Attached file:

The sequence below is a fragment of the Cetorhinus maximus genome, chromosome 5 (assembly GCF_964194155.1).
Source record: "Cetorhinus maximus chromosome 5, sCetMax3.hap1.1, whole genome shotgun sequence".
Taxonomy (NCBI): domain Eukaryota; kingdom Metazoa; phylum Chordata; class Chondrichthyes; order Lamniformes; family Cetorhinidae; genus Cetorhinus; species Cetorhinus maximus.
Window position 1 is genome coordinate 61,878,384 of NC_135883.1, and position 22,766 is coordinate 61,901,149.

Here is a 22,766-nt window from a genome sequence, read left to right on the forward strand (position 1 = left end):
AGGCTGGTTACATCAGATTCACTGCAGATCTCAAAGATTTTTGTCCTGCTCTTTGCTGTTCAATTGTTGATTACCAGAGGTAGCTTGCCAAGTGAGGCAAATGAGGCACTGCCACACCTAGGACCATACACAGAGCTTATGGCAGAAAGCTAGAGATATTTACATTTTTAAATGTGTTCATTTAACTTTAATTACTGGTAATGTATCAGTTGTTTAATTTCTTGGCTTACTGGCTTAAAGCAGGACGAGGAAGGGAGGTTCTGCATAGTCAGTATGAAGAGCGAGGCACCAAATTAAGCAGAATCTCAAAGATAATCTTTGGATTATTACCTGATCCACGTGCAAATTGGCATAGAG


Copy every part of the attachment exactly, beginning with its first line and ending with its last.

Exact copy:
The sequence below is a fragment of the Cetorhinus maximus genome, chromosome 5 (assembly GCF_964194155.1).
Source record: "Cetorhinus maximus chromosome 5, sCetMax3.hap1.1, whole genome shotgun sequence".
Taxonomy (NCBI): domain Eukaryota; kingdom Metazoa; phylum Chordata; class Chondrichthyes; order Lamniformes; family Cetorhinidae; genus Cetorhinus; species Cetorhinus maximus.
Window position 1 is genome coordinate 61,878,384 of NC_135883.1, and position 22,766 is coordinate 61,901,149.

Here is a 22,766-nt window from a genome sequence, read left to right on the forward strand (position 1 = left end):
AGGCTGGTTACATCAGATTCACTGCAGATCTCAAAGATTTTTGTCCTGCTCTTTGCTGTTCAATTGTTGATTACCAGAGGTAGCTTGCCAAGTGAGGCAAATGAGGCACTGCCACACCTAGGACCATACACAGAGCTTATGGCAGAAAGCTAGAGATATTTACATTTTTAAATGTGTTCATTTAACTTTAATTACTGGTAATGTATCAGTTGTTTAATTTCTTGGCTTACTGGCTTAAAGCAGGACGAGGAAGGGAGGTTCTGCATAGTCAGTATGAAGAGCGAGGCACCAAATTAAGCAGAATCTCAAAGATAATCTTTGGATTATTACCTGATCCACGTGCAAATTGGCATAGAG